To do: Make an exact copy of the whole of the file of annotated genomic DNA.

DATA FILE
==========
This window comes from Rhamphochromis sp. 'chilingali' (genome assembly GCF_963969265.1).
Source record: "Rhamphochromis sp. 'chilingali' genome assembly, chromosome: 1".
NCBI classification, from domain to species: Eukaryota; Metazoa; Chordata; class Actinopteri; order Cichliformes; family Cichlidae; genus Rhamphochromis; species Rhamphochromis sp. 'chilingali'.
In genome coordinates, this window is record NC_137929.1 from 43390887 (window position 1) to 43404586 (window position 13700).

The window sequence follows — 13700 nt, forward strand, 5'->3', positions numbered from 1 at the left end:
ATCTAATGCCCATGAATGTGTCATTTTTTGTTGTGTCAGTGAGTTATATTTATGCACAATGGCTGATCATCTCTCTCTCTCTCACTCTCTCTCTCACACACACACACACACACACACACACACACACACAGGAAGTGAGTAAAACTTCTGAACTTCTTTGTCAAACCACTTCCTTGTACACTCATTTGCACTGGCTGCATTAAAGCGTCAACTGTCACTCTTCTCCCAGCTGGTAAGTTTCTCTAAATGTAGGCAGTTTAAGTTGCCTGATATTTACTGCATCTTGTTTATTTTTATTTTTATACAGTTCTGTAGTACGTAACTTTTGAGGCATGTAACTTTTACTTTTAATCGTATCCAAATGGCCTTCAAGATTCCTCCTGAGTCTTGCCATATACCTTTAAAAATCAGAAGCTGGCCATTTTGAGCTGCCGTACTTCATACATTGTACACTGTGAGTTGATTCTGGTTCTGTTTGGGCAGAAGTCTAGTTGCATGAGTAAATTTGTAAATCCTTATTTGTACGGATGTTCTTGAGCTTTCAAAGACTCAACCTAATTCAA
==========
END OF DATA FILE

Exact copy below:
This window comes from Rhamphochromis sp. 'chilingali' (genome assembly GCF_963969265.1).
Source record: "Rhamphochromis sp. 'chilingali' genome assembly, chromosome: 1".
NCBI classification, from domain to species: Eukaryota; Metazoa; Chordata; class Actinopteri; order Cichliformes; family Cichlidae; genus Rhamphochromis; species Rhamphochromis sp. 'chilingali'.
In genome coordinates, this window is record NC_137929.1 from 43390887 (window position 1) to 43404586 (window position 13700).

The window sequence follows — 13700 nt, forward strand, 5'->3', positions numbered from 1 at the left end:
ATCTAATGCCCATGAATGTGTCATTTTTTGTTGTGTCAGTGAGTTATATTTATGCACAATGGCTGATCATCTCTCTCTCTCTCACTCTCTCTCTCACACACACACACACACACACACACACACACACACAGGAAGTGAGTAAAACTTCTGAACTTCTTTGTCAAACCACTTCCTTGTACACTCATTTGCACTGGCTGCATTAAAGCGTCAACTGTCACTCTTCTCCCAGCTGGTAAGTTTCTCTAAATGTAGGCAGTTTAAGTTGCCTGATATTTACTGCATCTTGTTTATTTTTATTTTTATACAGTTCTGTAGTACGTAACTTTTGAGGCATGTAACTTTTACTTTTAATCGTATCCAAATGGCCTTCAAGATTCCTCCTGAGTCTTGCCATATACCTTTAAAAATCAGAAGCTGGCCATTTTGAGCTGCCGTACTTCATACATTGTACACTGTGAGTTGATTCTGGTTCTGTTTGGGCAGAAGTCTAGTTGCATGAGTAAATTTGTAAATCCTTATTTGTACGGATGTTCTTGAGCTTTCAAAGACTCAACCTAATTCAA